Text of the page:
This possible new technique to prevent mitochondrial disease transmission , while it has major advantages, remains nevertheless an intervention on the germ line, and therefore should be carefully evaluated before use in humans, as any changes produced will not only be present in the individual born, but will be transmitted to their offspring.
There is currently no cure for diseases due to alterations in mitochondrial DNA (mtDNA).However, there are a number of techniques, more or less developed, that could prevent mother-to-child transmission of these hereditary diseases; these are known as mitochondrial donation techniques.Among these are pronuclear transfer (PNT) and maternal spindle transfer (MST), recently approved by the British Parliament for use in clinical trials.These techniques mean that children born using them will be genetically linked to three people: their parents (from which the nuclear DNA wouldcome), and a female donor of healthy mtDNA, which raises ethical, medical and safety issues.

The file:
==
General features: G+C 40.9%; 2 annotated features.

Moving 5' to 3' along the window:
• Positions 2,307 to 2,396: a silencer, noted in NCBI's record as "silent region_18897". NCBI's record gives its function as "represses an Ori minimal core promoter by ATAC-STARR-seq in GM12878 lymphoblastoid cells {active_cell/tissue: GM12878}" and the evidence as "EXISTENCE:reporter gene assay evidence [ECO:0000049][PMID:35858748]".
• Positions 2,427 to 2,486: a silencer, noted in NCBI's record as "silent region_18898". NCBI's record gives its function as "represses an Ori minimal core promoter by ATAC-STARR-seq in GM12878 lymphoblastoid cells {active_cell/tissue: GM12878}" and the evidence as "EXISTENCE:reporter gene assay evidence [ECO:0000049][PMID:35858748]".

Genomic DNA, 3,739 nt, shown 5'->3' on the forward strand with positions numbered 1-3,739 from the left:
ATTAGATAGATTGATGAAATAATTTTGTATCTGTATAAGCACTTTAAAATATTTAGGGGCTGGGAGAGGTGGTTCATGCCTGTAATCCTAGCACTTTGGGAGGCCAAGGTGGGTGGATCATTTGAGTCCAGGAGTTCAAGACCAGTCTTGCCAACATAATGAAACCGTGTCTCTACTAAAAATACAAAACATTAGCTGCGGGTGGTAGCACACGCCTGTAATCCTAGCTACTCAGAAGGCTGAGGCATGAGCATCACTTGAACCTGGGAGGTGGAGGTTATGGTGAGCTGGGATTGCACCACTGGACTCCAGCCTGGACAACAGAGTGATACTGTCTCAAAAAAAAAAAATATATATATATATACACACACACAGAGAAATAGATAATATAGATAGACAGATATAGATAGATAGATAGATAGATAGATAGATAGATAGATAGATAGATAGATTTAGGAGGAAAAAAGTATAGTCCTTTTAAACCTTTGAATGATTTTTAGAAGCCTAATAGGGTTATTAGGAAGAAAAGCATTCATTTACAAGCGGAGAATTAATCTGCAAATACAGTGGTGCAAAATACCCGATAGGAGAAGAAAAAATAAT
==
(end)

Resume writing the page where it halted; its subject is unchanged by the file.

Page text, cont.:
Preventing mother to child transmission of hereditary deseases
However, a technique has recently been described that opens a new possibility for preventing mitochondrial disease transmission to offspring (Cell. 2015; 161: p. 459-69), known as mito-TALENs, from the acronym “mitochondria-targeted transcription activator-like effector nucleases”. This consists of the production of artificial restriction enzymes, the action of which is directed to specific points on the mtDNA to remove fragments affected by a mutation.
Mito-TALENshas two major advantages compared to mitochondrial donation techniques.First of all, it avoids the child being genetically related with three parents, preventing the possible psychological problems that this could have for the child (on perceiving a third parent), and the parents (on seeing their parental causal link violated).Secondly,
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